It wasn't hard for Jonathan Alfaro to transfer the skills he'd learned from archery to other sports.
The precision it took to properly aim his bow and send an arrow straight to the bull's eye was easy to apply to a baseball bat. The calm and focus that's a mandatory factor of every shot helped his mindset during football practice. Above all, shooting a set of arrows into the vividly painted target gave Alfaro a sense of what's it's like to be a champion – the 8th-grader from Laredo Middle School took first place in the state archery competition earlier this year.
"I was surprised that I got first place," said Alfaro, whose first exposure to the sport came during his 6th-grade physical education class at Laredo. "I could have gone to nationals," he explained, adding that commitments in baseball and football kept him away.
Even so, Alfaro gleaned important lessons regarding focus and sportsmanship thanks to a bow and a set of arrows, and that's exactly what physical education teacher Cheryl Duey was aiming for when she worked to expand the archery program at the school. Thanks in part to grants from the Colorado Department of Wildlife, Duey has been able to offer students a robust archery program.
That's important, Duey says, because of the basic accessibility of the sport. She's seen students of all backgrounds take to the sport and benefit from its basic tenets. Whether it's responding to the basic focus and discipline of shooting an arrow at a target or picking up on the math skills that come with tabulating final scores, students have picked up valuable skills from archery.
"When students find success in archery, their self-confidence carries over to other aspects of their lives," Duey said. "What I like most about archery is that students of all sizes, genders, cultural backgrounds and abilities can enjoy it."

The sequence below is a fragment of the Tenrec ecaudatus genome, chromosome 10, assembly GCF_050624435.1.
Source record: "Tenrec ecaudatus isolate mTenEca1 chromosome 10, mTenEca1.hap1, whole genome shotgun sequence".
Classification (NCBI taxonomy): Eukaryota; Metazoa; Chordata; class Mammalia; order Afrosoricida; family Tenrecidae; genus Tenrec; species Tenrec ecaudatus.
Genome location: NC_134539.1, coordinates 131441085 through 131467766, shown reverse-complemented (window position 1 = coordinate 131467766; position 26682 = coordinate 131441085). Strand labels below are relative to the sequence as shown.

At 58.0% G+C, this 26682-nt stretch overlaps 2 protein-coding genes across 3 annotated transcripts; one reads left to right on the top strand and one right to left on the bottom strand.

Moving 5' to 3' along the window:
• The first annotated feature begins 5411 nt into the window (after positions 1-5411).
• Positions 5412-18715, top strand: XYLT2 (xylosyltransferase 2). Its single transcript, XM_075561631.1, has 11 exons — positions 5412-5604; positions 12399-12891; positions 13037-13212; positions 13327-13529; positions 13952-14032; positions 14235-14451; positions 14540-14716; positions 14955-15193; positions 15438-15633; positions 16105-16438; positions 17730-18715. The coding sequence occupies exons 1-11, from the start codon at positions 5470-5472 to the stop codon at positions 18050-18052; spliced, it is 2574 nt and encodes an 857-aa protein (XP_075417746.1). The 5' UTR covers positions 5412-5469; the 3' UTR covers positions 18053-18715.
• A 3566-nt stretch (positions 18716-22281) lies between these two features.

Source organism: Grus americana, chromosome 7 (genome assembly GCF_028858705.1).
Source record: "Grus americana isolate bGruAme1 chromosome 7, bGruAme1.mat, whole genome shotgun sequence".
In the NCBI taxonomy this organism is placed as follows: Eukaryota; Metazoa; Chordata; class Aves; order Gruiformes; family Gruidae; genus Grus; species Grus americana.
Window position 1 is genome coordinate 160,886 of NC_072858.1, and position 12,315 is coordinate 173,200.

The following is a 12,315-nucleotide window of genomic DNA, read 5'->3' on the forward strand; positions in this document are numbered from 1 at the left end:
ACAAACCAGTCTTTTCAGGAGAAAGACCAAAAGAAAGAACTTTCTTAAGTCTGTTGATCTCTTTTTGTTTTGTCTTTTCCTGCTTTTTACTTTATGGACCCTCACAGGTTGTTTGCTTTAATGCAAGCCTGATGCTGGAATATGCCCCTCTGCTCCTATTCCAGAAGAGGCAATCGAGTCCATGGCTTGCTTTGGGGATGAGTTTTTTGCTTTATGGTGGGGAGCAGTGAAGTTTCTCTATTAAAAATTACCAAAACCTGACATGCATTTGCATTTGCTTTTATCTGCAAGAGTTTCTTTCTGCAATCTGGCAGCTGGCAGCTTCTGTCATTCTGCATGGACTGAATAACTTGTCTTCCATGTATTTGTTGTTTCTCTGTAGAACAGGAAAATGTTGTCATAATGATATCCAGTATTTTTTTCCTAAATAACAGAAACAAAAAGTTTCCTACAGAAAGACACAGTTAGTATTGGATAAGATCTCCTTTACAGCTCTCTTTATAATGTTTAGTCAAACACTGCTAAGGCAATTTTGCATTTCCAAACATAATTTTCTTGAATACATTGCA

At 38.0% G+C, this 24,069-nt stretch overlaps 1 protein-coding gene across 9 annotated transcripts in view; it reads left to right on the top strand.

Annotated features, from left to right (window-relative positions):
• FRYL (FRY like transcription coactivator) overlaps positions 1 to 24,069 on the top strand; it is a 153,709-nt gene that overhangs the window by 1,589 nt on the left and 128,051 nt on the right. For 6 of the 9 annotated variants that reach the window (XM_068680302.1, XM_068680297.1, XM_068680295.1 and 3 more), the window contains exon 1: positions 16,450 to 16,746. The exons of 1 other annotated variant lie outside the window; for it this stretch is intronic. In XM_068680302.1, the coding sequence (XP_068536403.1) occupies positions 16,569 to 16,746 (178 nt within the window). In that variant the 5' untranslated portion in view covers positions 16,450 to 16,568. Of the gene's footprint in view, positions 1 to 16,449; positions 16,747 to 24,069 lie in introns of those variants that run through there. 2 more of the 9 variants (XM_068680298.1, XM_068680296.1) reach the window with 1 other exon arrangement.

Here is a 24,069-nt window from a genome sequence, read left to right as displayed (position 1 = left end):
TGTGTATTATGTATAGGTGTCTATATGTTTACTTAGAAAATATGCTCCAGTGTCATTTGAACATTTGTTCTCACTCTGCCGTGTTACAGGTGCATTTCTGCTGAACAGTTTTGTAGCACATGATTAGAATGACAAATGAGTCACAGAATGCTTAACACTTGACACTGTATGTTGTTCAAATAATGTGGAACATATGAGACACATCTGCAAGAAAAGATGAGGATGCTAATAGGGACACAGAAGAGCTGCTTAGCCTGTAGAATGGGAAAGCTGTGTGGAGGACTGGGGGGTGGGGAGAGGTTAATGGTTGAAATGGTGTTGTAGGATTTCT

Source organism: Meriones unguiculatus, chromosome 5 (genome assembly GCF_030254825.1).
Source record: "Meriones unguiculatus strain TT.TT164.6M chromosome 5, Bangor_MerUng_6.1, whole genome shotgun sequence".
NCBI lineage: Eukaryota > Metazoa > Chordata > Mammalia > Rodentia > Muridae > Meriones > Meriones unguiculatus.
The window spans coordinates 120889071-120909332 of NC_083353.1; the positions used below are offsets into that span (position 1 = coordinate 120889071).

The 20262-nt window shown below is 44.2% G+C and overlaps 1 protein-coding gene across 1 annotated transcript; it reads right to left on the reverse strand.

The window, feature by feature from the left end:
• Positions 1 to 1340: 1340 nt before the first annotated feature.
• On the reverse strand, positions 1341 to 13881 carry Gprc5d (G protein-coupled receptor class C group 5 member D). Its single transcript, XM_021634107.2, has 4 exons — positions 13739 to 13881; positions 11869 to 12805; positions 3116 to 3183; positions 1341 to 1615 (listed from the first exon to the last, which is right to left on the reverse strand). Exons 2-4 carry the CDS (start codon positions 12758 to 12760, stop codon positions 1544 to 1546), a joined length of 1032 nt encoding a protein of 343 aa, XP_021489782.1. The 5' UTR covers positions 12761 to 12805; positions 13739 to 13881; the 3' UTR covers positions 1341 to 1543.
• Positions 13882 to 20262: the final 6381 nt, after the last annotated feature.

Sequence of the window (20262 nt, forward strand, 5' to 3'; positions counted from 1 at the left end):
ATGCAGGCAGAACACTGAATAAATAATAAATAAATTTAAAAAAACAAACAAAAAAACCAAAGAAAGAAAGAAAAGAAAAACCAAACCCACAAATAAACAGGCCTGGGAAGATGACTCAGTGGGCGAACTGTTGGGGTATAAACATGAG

What's more, these students are getting support from some pretty impressive levels. Duey points to the $300 annual grant the school has received from the Colorado Department of Wildlife, money that's gone toward the purchase of new targets, compound bows and other necessary equipment. According to Duey, who earned her teaching certification from the National Archery in the Schools Foundation in 2007, those resources have played a key role in teaching dozens of students the focus and discipline that are integral parts of the sport.
Those skills have certainly played in important role for Morgan Dusek, a Laredo 7th-grader who took the second-place title in the state competition. Dusek, whose stated goal is to keep competing, says the demands of the sport are its biggest appeal.
"I have to continually practice," she said. "I love it."
That's a big reason she's set up targets at home and has tested out several bows to find the perfect fit. Archery, like any good sport, demands consistent focus and a keen attention to detail.
Such skills will come in handy in arenas far beyond the archery range.